Equatorial Guinea 's road networks, both paved and unpaved, are underdeveloped and unsafe. During the rainy season, many roads are passable only with four-wheel-drive vehicles. New road construction and repair is taking place in Malabo, Bata, and a few outlying areas, but only a fraction of the roadways have been affected. There are few road and traffic signs. Livestock and pedestrians create constant road hazards.
Travelers outside the limits of Malabo and Bata may expect to encounter occasional military roadblocks. These are in place largely for the control of illegal immigration and smuggling. Travelers should be prepared to show proper identification (for example, a U.S. passport) and to explain their reason for being at that particular location. The personnel staffing these checkpoints normally do not speak or understand English or French; travelers who do not speak Spanish would do well to have their reason for being in the country and their itinerary written down in Spanish before venturing into the countryside.
For additional general information about road safety, including links to foreign government sites, see the Department of State, Bureau of Consular Affairs home page at
AVIATION SAFETY OVERSIGHT ^
As there is no direct commercial air service between the United States and Equatorial Guinea by local carriers at present, nor economic authority to operate such service, the U.S. Federal Aviation Administration (FAA) has not assessed the Equatoguinean Civil Aviation Authority for compliance with international aviation safety standards. For further information, travelers may contact the Department of Transportation within the United States at tel. 1-800-322-7873, or visit the FAA's Internet website at http://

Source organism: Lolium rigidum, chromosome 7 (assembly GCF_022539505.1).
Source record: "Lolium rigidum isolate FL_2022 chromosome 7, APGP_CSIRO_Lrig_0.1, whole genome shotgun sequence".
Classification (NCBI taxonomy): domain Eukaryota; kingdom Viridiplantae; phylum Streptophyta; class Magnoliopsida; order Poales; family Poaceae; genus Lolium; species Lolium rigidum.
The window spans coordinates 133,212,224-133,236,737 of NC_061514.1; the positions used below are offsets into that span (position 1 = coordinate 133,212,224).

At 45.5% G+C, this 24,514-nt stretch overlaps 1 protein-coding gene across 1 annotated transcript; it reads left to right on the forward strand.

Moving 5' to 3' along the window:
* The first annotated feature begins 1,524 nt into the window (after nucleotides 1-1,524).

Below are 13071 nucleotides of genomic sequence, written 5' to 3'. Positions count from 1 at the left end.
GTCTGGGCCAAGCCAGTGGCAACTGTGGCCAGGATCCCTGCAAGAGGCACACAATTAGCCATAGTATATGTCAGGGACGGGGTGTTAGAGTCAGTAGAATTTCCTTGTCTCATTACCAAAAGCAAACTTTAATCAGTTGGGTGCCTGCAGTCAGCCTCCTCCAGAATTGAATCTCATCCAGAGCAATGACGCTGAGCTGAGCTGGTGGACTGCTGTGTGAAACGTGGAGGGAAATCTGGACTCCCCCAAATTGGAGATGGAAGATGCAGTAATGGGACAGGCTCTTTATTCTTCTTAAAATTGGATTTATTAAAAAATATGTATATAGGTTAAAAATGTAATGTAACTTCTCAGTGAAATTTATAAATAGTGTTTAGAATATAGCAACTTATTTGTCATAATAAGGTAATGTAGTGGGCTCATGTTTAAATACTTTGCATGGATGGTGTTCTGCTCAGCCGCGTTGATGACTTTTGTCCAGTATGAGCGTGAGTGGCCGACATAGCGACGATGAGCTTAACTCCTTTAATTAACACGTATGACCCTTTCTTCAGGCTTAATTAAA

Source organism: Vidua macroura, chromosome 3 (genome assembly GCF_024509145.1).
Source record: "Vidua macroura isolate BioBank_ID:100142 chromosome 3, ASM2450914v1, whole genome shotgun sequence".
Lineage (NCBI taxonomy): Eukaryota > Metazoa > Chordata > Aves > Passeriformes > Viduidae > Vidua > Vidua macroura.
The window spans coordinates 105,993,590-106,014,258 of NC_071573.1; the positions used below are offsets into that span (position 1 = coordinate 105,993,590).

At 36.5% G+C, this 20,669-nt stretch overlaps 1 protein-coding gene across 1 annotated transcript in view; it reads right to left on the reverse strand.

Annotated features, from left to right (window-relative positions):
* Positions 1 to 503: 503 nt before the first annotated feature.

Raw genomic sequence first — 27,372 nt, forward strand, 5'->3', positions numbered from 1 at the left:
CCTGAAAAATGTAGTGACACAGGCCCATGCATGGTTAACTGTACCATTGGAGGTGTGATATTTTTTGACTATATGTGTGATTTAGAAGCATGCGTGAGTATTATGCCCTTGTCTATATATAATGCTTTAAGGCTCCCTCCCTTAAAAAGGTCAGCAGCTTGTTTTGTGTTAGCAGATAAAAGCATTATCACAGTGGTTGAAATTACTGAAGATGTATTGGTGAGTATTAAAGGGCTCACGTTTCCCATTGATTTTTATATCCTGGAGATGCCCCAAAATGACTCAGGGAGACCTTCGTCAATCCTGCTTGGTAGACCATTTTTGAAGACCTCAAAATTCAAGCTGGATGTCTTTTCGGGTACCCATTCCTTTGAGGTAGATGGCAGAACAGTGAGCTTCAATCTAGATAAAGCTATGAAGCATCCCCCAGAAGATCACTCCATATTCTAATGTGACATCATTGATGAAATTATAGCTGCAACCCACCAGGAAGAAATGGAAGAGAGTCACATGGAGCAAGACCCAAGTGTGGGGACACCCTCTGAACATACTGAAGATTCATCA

The U.S. Department of Defense (DOD) separately assesses some foreign air carriers for suitability as official providers of air services. For further information, regarding the DOD policy on specific carriers, travelers may contact the DOD at tel. (618) 229-4801.
There are no navigational aids at Bata Airport. At Malabo Airport, there are navigational aids, and the airport accommodates night landings. Special clearances are required to land in or to overfly Equatoguinean territory.
Commercial air travel to and from Equatorial Guinea can be difficult, but is improving. The island of Bioko and the mainland are connected by several small airlines offering daily service. Malabo is served by European airlines that fly in and out of the country a few times per week from Madrid, Amsterdam, Paris and Zurich. The airlines of nearby Cameroon and Gabon also fly there, although their schedules are subject to change or cancellation without notice, and their flights tend to be extremely crowded.
PHOTOGRAPHY RESTRICTIONS ^
Special permits from the Ministry of Information and Tourism (or from the local delegation if outside Malabo ) are required for virtually all types of photography. Police or security officials may charge a fine, attempt to take a violator into custody, or seize the camera and film of persons photographing the Presidential Palace and its environs, military installations, airports, harbors, government buildings, and other areas.
Please also refer to the separate Worldwide Caution Public Announcement.
February 9, 2004